What is Lyrical Style?

Checking the definition of “lyrical” is not much help in determining what lyrical style is in documentary cinematography. You find that it is supposedly “expressing…emotions in an imaginative and beautiful way” or “expressing personal thoughts and feelings in a beautiful way.”

Hmmmm… I’m down with the emotion thing. Video is an emotional medium. If your rhetorical goals do not include eliciting some kind of emotional response from the audience, then you’re doing it wrong.

For the moment, I want to slip past the whole beautiful thing by saying, sure, yeah, do all the stuff that classically leads to “beautiful” frames. Stuff like good composition and competent use of the range of visual possibilities given how cameras and lenses work.

Malick’s dogma is about the beauty of cinematography from his artistic perspective. Cartier-Bresson’s idea of the “decisive moment” is about composition and so much more. It’s about a relationship between composition (on the fly, not flying by the rules) and the subject involving a moment that captures the significance of an event as well as of a precise organization of forms which give that event its proper expression.” In my own revision of that for documentary cinematography, I replace the idea of capturing an instant to discovering and capturing decisive moments over time.

I think when you jam these two together — Malick’s way of seeing and capturing with Cartier-Bressons’s marrying of form and significance — that something like lyrical style happens.

The video is a new version of my Trinity teaser in widescreen black & white (as I intend the final product) with added scenes that, I think, make the trajectory of the film a bit more apparent. What I’m wanting you to see (because I’ve primed you to see it) is to what extent I may be achieving a lyrical style.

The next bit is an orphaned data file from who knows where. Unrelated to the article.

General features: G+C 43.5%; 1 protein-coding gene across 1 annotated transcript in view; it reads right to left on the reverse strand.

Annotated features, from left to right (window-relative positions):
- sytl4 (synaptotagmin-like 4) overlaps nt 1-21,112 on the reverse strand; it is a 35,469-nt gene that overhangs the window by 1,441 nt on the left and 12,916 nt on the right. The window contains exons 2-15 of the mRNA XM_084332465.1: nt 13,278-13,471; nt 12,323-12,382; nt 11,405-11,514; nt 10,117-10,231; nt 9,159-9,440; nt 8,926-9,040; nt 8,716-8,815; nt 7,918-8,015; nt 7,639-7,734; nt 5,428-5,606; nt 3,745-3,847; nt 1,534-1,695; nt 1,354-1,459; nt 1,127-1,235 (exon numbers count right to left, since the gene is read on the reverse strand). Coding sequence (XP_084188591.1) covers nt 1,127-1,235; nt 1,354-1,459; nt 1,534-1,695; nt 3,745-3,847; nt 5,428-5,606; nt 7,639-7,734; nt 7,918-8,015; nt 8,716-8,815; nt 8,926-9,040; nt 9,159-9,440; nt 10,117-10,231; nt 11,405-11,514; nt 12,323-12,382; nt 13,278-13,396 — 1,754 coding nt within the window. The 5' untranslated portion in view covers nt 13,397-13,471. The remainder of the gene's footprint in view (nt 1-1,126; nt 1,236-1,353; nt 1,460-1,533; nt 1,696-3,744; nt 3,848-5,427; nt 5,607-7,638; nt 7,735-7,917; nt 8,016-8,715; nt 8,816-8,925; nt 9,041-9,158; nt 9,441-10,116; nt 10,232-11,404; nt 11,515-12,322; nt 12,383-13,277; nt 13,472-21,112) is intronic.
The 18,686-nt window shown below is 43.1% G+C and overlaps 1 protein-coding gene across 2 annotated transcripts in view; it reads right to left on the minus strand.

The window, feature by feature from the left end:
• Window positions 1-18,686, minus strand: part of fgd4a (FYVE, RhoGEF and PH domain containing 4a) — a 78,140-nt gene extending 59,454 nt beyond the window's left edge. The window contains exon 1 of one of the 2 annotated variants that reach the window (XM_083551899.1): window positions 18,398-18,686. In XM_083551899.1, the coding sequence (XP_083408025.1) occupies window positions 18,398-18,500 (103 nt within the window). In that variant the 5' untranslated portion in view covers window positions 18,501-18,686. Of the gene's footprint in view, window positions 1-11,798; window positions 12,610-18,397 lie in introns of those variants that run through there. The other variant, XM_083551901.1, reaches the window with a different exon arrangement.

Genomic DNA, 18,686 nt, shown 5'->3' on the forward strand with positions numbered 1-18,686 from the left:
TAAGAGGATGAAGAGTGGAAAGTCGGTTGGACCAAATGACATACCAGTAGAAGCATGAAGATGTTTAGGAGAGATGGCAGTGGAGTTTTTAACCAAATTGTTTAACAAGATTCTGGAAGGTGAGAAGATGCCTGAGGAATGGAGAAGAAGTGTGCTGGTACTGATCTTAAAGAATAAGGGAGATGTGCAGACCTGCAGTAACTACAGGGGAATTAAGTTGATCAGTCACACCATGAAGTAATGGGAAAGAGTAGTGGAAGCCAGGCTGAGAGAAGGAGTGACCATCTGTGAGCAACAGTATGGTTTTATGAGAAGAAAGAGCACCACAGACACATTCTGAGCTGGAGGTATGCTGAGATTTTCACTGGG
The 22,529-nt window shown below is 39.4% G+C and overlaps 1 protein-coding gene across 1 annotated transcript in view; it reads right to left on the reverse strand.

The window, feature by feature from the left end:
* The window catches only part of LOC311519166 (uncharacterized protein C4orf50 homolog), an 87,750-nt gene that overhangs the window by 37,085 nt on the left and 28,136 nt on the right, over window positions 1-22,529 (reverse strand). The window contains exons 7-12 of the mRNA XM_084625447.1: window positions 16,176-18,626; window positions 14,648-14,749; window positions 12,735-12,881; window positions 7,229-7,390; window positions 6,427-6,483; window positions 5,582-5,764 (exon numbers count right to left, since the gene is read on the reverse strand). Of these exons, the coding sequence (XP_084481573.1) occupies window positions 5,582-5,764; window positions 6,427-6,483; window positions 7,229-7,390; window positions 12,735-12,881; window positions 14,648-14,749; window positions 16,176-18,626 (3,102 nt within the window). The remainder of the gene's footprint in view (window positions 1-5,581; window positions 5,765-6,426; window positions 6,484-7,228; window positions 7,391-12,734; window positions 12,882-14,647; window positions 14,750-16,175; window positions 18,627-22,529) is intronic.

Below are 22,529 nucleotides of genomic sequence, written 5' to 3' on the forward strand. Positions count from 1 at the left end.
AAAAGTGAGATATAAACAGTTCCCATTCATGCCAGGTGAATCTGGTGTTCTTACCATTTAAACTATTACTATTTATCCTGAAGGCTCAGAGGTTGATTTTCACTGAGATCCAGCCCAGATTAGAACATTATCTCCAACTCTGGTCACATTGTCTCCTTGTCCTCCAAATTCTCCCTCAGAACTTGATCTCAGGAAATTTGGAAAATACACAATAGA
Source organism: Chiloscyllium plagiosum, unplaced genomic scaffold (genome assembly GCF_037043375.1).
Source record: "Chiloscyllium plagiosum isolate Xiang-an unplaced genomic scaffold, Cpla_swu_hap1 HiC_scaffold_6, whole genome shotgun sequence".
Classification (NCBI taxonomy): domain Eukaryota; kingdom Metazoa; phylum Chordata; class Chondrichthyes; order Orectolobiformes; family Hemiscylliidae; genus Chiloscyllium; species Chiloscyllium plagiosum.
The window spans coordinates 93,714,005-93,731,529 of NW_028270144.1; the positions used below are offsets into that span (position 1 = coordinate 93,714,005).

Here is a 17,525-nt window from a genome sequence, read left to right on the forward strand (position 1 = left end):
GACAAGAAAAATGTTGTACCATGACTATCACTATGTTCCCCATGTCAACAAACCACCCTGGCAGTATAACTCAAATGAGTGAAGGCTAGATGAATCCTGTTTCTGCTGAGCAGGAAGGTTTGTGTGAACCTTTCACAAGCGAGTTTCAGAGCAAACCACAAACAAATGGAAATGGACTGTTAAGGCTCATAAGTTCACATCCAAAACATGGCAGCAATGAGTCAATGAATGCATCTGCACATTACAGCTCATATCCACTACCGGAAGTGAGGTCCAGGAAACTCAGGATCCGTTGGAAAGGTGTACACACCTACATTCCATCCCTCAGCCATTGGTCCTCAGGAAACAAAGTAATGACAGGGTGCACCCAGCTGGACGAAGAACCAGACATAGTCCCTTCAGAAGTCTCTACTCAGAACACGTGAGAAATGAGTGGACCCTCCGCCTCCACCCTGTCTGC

Perhaps I should do a shot-by-shot analysis.

Posts in this series:

Visual Style Conveyed in Words — Maybe | Frame by Frame (rhetorica.net)

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Visual Style Conveyed in Words — Maybe

I know why my social media content never takes off — well, besides not being broadly interesting or entertaining 😉 It’s because I’m lazy. Or, perhaps, sugar-coated: I’m only willing to put maximum effort into a limited range of creative output.

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For example, I was briefly enamored of the idea examining visual style — specifically, “lyrical style” — using Instagram and building the slides in Picsart. Click on the pix and take a look. You’ll notice I left the most important part undone. Part 3 should have brought the two ideas together, which would have been interesting and enlightening — at least to me.